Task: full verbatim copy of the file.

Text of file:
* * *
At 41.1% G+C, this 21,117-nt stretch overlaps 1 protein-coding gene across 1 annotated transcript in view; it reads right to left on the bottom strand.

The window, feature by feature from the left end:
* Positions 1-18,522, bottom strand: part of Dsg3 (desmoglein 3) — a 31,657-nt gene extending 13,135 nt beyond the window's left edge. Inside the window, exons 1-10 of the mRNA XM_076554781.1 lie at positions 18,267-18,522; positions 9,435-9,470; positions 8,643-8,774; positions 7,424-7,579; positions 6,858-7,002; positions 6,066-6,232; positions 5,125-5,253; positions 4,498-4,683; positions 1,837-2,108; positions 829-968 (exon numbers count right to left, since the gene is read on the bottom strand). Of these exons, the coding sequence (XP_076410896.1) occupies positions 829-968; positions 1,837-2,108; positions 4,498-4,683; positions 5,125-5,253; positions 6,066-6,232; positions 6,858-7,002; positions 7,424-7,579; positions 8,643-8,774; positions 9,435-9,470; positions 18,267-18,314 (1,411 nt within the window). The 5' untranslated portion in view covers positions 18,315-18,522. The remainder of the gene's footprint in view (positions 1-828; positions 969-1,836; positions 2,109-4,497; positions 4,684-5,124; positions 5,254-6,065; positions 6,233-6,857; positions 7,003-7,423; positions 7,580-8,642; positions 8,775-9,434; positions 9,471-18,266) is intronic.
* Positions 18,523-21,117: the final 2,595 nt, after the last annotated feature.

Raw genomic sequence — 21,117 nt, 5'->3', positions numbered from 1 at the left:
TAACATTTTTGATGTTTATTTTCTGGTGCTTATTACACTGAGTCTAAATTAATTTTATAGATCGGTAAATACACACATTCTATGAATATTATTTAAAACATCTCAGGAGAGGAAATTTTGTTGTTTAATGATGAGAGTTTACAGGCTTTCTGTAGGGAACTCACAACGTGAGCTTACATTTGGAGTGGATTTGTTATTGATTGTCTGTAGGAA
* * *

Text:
At 41.1% G+C, this 21,117-nt stretch overlaps 1 protein-coding gene across 1 annotated transcript in view; it reads right to left on the bottom strand.

The window, feature by feature from the left end:
* Positions 1-18,522, bottom strand: part of Dsg3 (desmoglein 3) — a 31,657-nt gene extending 13,135 nt beyond the window's left edge. Inside the window, exons 1-10 of the mRNA XM_076554781.1 lie at positions 18,267-18,522; positions 9,435-9,470; positions 8,643-8,774; positions 7,424-7,579; positions 6,858-7,002; positions 6,066-6,232; positions 5,125-5,253; positions 4,498-4,683; positions 1,837-2,108; positions 829-968 (exon numbers count right to left, since the gene is read on the bottom strand). Of these exons, the coding sequence (XP_076410896.1) occupies positions 829-968; positions 1,837-2,108; positions 4,498-4,683; positions 5,125-5,253; positions 6,066-6,232; positions 6,858-7,002; positions 7,424-7,579; positions 8,643-8,774; positions 9,435-9,470; positions 18,267-18,314 (1,411 nt within the window). The 5' untranslated portion in view covers positions 18,315-18,522. The remainder of the gene's footprint in view (positions 1-828; positions 969-1,836; positions 2,109-4,497; positions 4,684-5,124; positions 5,254-6,065; positions 6,233-6,857; positions 7,003-7,423; positions 7,580-8,642; positions 8,775-9,434; positions 9,471-18,266) is intronic.
* Positions 18,523-21,117: the final 2,595 nt, after the last annotated feature.

Raw genomic sequence — 21,117 nt, 5'->3', positions numbered from 1 at the left:
TAACATTTTTGATGTTTATTTTCTGGTGCTTATTACACTGAGTCTAAATTAATTTTATAGATCGGTAAATACACACATTCTATGAATATTATTTAAAACATCTCAGGAGAGGAAATTTTGTTGTTTAATGATGAGAGTTTACAGGCTTTCTGTAGGGAACTCACAACGTGAGCTTACATTTGGAGTGGATTTGTTATTGATTGTCTGTAGGAA